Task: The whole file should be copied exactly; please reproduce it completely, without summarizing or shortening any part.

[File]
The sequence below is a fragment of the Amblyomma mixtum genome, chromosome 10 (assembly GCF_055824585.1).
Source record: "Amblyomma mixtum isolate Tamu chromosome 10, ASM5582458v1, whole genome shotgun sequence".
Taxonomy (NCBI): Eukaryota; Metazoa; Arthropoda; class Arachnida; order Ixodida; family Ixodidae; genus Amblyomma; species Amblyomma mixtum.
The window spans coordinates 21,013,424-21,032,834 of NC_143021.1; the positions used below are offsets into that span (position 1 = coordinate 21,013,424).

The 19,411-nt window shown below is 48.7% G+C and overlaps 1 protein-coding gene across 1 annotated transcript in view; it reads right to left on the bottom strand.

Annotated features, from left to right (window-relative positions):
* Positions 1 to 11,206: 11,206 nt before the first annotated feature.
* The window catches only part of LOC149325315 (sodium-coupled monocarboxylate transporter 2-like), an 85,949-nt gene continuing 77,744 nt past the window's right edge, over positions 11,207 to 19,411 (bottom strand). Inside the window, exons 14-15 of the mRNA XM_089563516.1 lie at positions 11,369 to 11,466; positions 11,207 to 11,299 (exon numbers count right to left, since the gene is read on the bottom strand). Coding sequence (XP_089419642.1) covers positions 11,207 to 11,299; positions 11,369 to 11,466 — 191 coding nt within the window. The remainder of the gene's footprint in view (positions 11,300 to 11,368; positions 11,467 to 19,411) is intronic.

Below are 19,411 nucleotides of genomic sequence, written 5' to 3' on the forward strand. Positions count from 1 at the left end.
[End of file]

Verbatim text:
The sequence below is a fragment of the Amblyomma mixtum genome, chromosome 10 (assembly GCF_055824585.1).
Source record: "Amblyomma mixtum isolate Tamu chromosome 10, ASM5582458v1, whole genome shotgun sequence".
Taxonomy (NCBI): Eukaryota; Metazoa; Arthropoda; class Arachnida; order Ixodida; family Ixodidae; genus Amblyomma; species Amblyomma mixtum.
The window spans coordinates 21,013,424-21,032,834 of NC_143021.1; the positions used below are offsets into that span (position 1 = coordinate 21,013,424).

The 19,411-nt window shown below is 48.7% G+C and overlaps 1 protein-coding gene across 1 annotated transcript in view; it reads right to left on the bottom strand.

Annotated features, from left to right (window-relative positions):
* Positions 1 to 11,206: 11,206 nt before the first annotated feature.
* The window catches only part of LOC149325315 (sodium-coupled monocarboxylate transporter 2-like), an 85,949-nt gene continuing 77,744 nt past the window's right edge, over positions 11,207 to 19,411 (bottom strand). Inside the window, exons 14-15 of the mRNA XM_089563516.1 lie at positions 11,369 to 11,466; positions 11,207 to 11,299 (exon numbers count right to left, since the gene is read on the bottom strand). Coding sequence (XP_089419642.1) covers positions 11,207 to 11,299; positions 11,369 to 11,466 — 191 coding nt within the window. The remainder of the gene's footprint in view (positions 11,300 to 11,368; positions 11,467 to 19,411) is intronic.

Below are 19,411 nucleotides of genomic sequence, written 5' to 3' on the forward strand. Positions count from 1 at the left end.